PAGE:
Frequent eating out can mean an extra 200 calories a day than cooking at home. And that’s not factoring in the extra sugar, fat and salt restaurant meals are known for. Restaurant portions size are bad for our waistlines, our blood pressure, our pocketbooks, and our health in general.
The fix? Cook more meals at home. You’ll be in control of the portion sizes, the ingredients and besides, home-cooked meals almost always taste better anyway (and cost less too.)
4. You go days rarely eating a fruit or vegetable
If a produce item is a rare sight on your dinner plate, that needs to changed. Unfortunately, it’s fairly common for many people to neglect to add in what should be a mainstay of our diet. Fruits and vegetables are low in calories, high in fiber, rich in various vitamins, minerals, antioxidants, and phytochemicals, they may help reduce diseases and they are a quick, natural source of
The fix? The good thing about produce is it doesn’t always have to be eaten fresh – try frozen, canned (water-packed) or dried. Always have on hand fruits and vegetables to remind you to include some each day. There are many easy ways to add fruits and veggies to your daily meal plan.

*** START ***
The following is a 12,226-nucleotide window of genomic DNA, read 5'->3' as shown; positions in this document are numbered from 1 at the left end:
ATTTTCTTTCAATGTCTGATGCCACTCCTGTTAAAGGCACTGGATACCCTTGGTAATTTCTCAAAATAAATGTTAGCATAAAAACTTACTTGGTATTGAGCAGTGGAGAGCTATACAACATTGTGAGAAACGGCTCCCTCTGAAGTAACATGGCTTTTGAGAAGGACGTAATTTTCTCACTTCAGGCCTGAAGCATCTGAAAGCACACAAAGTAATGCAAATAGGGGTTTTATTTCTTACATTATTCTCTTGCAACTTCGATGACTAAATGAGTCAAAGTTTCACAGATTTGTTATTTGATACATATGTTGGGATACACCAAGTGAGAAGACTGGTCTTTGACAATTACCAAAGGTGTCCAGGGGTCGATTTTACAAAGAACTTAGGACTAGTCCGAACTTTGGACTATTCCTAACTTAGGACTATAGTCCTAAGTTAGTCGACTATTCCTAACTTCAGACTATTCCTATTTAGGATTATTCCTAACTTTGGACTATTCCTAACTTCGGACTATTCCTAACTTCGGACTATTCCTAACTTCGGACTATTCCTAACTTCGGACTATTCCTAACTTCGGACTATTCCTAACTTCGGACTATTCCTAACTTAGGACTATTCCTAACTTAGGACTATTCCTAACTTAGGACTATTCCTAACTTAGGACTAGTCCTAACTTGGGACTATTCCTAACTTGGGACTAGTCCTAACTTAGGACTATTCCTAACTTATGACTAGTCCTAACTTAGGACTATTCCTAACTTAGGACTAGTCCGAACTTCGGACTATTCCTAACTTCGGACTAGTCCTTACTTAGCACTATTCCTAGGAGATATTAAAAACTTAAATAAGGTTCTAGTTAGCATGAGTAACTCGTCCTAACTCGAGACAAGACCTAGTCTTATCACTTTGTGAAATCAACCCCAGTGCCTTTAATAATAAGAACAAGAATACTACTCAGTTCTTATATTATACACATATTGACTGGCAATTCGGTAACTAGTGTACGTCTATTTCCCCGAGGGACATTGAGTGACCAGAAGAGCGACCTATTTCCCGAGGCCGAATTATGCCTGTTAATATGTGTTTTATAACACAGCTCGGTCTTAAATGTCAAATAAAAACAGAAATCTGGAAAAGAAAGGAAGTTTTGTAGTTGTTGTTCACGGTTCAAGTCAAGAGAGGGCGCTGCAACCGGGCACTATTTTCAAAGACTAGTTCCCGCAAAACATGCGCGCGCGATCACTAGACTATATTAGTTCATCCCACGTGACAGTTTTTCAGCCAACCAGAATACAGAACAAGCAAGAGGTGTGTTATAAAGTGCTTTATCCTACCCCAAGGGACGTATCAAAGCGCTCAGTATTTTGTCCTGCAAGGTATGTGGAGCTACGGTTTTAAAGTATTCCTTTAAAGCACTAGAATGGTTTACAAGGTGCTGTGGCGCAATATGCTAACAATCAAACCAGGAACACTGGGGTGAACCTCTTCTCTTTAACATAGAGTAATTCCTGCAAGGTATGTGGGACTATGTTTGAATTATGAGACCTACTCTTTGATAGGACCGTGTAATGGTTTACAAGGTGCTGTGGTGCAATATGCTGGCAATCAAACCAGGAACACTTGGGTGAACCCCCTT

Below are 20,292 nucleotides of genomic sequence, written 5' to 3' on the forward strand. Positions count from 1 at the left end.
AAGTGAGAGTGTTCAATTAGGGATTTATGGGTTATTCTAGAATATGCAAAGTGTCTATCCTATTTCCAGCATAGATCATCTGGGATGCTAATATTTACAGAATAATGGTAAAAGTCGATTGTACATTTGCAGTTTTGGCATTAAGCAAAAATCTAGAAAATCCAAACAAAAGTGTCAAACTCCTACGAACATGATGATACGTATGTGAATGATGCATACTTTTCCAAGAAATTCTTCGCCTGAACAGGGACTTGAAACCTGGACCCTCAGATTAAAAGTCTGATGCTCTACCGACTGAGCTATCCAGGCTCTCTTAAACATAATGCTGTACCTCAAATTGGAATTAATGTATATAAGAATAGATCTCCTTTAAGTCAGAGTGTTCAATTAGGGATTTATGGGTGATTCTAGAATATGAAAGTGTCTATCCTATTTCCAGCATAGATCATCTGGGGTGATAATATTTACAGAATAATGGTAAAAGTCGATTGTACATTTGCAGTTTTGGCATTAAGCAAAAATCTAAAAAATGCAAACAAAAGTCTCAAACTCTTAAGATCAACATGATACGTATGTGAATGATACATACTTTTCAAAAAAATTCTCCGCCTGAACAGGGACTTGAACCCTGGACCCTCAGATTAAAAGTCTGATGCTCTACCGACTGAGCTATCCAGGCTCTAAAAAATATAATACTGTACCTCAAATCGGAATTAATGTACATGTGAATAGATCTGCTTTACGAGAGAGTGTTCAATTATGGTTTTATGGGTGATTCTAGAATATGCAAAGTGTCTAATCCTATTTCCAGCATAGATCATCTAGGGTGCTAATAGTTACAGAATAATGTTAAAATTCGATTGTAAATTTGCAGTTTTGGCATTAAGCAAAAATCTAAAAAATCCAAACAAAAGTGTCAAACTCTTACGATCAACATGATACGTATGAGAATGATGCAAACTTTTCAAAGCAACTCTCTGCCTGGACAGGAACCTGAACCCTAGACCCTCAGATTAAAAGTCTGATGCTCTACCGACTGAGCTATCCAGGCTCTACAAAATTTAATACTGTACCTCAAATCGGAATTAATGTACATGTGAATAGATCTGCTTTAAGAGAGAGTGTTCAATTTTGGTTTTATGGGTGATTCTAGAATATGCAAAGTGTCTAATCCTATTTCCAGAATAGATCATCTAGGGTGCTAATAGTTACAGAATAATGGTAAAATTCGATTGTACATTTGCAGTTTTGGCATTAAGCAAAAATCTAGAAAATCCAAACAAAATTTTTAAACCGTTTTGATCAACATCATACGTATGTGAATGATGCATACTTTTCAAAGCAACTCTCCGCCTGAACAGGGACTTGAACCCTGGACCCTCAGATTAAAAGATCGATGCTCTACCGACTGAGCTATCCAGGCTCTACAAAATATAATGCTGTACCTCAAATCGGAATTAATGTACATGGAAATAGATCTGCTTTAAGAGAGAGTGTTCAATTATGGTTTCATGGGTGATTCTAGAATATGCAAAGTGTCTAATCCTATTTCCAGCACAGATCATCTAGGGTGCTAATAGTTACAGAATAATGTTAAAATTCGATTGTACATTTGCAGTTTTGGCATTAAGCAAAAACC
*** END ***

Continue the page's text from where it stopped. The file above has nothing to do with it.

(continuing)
5. The majority of your food comes out of a box
If you find yourself primarily eating food you pull out of a box – macaroni and cheese, pizza, casserole meals, Ramen Noodles, sugary breakfast cereals, microwave dinners, etc. – that’s not good. Often boxed foods are heavily processed meaning they have more calories, sugar, salt, fat and/or preservatives that are not health promoting.
The fix? Choose more often minimally processed foods close to or in their original form as Mother Nature made them to begin with. Read the ingredient lists and look for foods with few ingredients. Include more whole foods such as fruits, vegetables, nuts, seeds, beans, whole grains, fish, poultry and lean meat.
6. You eliminate entire food groups from your diet
Maybe you’ve made the decision to eliminate dairy or grains from your daily food choices for various reasons. Choosing to eliminate an entire food group(s) means you miss out on key nutrients that may not be available in other food groups. No single food can supply all nutrients in the amounts we need.